Louis Ashworth for Varsity, Daisy Cox, Daniel Hilton

The state-of-the-art top-secret archives at Varsity HQ are open to very few. Frequently, (depending on the impulses of an intermittent card-access system), they are not even open to us. Within that small plywood cupboard are stored secrets and mysteries of the university’s past that would give the Pope’s Archivum Secretum a run for its money. As the keepers of this sacred, immaculately disorganised flame, it is up to us at the archive to provide today’s Cambridge with the lessons and wisdom of its history.

“Within that small plywood cupboard are stored secrets and mysteries of the university’s past”

A peruse of its yellowed pages reveals some customs that could definitely do with a revival. The noble and historic sport of punt jousting, raised to a half blue in 1951 (according to an intrepid Varsity reporter by the name of Watt Aliar), might make a welcome interruption among the disembodied heads of floating tourists; brave, pole-armed undergraduates could stand and fall where the likes of “Ivor Longpole”, or (legend of the game) “Jane O’Shitbull”, once sent our Oxford rivals flying into the Cam. We may however be thankful that certain other customs have been consigned to the black-and-white pages of Vintage Varsity. There was once a time when students with the audacity to leave their attic rooms were required to do so within a gown: the emergence of the undergraduate body from under their academic robes in 1961 caused a scandal akin to that of mass public nudity as they marched up King’s Parade, fending off reactionary counter-protestors demanding to “bring back the cap”.

“a menacing black shoe stomping on a defenceless kebab”

One of the great pleasures of the archive is spotting the seeds of now-iconic institutions being sown among students oblivious to their eventual pre-eminence. Who, after all, when reading in 1990 of a new “arts and entertainments centre” being opened past the train station (innocuously named “The Junction″, in an attempt to interface town with gown), could envisage the ear-ringing, ice-cold, 4am pilgrimages that would soon lead out of its doors. Similarly, reading 1950’s Varsity, it is entirely possible to pass by the reputably named ‘Gardenia cafe’ without recognising the warm glow of steamed up windows immediately familiar to any Cambridge student who’s stayed up past 1am.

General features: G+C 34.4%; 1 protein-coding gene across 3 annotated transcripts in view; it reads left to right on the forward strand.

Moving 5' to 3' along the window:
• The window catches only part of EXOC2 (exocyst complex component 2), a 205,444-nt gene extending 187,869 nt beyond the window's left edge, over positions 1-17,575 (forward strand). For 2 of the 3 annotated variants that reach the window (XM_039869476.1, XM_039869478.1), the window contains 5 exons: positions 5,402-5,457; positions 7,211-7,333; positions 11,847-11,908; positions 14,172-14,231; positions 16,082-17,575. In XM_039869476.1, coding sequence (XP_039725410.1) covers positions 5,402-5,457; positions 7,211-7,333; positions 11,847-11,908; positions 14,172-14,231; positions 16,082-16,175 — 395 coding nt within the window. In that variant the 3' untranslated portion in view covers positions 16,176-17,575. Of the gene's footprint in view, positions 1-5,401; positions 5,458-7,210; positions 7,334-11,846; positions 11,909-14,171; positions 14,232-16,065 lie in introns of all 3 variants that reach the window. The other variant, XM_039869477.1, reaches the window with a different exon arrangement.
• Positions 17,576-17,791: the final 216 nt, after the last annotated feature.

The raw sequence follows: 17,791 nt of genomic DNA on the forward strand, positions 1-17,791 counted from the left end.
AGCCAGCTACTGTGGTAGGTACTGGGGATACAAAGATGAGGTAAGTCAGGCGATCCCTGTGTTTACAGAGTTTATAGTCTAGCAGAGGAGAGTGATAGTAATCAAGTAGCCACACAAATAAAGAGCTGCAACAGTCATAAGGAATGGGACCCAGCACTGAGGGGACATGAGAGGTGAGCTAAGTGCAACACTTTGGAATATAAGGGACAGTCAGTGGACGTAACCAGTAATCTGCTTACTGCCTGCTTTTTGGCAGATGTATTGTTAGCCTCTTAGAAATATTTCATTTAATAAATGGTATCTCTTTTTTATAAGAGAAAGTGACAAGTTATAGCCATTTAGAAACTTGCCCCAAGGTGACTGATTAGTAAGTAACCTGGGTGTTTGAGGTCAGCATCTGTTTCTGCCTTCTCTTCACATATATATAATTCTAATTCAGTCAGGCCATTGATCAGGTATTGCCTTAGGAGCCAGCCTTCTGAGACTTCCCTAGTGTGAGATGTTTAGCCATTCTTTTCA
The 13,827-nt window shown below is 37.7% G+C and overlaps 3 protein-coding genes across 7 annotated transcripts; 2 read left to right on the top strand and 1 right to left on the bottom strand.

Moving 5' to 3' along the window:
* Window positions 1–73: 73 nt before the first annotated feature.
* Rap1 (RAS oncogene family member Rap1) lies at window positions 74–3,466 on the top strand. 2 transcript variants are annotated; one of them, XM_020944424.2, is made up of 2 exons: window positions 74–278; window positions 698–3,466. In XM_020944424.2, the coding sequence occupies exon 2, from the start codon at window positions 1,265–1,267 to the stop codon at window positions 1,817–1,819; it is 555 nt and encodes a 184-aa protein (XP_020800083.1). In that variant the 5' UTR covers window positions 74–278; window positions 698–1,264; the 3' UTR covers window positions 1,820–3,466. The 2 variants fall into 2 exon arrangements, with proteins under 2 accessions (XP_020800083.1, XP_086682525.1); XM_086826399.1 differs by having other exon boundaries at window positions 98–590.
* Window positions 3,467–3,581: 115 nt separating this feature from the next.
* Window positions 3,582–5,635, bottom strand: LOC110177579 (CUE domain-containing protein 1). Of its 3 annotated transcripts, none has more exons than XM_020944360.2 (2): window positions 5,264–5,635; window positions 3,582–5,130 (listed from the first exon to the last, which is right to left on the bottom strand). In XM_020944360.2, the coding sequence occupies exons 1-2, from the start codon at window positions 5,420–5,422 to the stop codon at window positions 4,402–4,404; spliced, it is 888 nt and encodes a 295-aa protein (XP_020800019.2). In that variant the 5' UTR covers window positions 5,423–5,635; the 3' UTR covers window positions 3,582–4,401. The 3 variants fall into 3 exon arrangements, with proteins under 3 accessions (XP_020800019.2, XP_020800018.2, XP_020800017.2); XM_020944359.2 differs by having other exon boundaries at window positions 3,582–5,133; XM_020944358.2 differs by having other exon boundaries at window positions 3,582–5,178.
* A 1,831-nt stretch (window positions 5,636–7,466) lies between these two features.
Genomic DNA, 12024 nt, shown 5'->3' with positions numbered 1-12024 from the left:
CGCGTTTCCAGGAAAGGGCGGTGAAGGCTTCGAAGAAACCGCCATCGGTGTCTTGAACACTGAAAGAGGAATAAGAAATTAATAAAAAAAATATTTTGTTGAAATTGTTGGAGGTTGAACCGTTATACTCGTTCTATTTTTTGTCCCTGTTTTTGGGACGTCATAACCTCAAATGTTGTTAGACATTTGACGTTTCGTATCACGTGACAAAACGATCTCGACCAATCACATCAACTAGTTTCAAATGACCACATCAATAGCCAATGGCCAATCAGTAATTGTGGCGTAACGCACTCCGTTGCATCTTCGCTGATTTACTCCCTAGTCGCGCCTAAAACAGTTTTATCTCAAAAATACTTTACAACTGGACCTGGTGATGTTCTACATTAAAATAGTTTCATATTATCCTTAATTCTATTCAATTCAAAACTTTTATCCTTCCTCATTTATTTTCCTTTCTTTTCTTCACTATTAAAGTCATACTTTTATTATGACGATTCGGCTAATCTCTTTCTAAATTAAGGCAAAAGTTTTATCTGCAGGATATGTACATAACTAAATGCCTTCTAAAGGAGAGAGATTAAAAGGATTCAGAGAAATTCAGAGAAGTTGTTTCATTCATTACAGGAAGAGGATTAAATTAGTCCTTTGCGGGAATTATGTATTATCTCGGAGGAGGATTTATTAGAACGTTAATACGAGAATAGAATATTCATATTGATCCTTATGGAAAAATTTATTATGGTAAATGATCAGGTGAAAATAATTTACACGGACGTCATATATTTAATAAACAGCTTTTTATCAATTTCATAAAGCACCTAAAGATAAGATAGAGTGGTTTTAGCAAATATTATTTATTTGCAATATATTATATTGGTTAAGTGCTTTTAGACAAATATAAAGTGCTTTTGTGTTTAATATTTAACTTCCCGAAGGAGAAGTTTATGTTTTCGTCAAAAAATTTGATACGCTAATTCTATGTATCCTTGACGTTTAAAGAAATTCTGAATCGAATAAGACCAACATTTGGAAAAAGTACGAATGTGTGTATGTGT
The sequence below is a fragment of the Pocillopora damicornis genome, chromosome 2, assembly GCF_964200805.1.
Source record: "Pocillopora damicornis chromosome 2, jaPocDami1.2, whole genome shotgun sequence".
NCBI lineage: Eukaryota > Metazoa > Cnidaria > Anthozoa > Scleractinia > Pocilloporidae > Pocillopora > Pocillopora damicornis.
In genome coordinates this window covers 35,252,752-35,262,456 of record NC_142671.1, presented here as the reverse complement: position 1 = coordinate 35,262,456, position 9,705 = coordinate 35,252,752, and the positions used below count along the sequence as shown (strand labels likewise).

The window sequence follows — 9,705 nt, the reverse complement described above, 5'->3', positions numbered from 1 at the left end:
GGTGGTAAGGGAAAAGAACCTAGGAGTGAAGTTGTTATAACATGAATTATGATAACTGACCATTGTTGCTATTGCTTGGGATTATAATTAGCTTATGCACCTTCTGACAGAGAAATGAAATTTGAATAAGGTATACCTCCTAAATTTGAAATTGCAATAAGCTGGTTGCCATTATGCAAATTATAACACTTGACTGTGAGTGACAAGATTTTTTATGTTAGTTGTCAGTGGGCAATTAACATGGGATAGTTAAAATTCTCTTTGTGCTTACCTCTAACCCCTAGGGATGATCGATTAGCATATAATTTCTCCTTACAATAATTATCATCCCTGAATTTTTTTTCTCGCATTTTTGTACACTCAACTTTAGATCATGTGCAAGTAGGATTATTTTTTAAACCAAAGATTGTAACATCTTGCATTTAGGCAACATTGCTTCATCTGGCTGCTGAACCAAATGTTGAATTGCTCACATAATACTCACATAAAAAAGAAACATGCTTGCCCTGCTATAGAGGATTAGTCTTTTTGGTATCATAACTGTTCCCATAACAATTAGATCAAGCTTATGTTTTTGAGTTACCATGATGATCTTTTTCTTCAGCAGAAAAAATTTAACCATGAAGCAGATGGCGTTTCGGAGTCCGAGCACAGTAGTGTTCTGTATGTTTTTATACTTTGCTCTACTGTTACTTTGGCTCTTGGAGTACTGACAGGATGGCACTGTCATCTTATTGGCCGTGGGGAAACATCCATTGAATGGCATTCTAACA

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Moving forward half a century reveals how this nearly wasn’t the case: when in 2003, everyone’s favourite college (Gonville & Caius) announced plans to convert Gardies into further overpriced student accommodation. Varsity mounted a heroic counter-offensive to save the “legendary kebab emporium”, starting a petition against the closure signed by 800 students, and producing one of its all-time greatest cover pages – a photograph of a menacing black shoe stomping on a defenceless kebab. The headline in October, 2004? “We don’t like to boast, but we saved Gardies!” So next time your life is saved by a falafel burger, or a great wad of chips stuffed into a pita bread, remember which student paper made it possible. It wasn’t the Tab.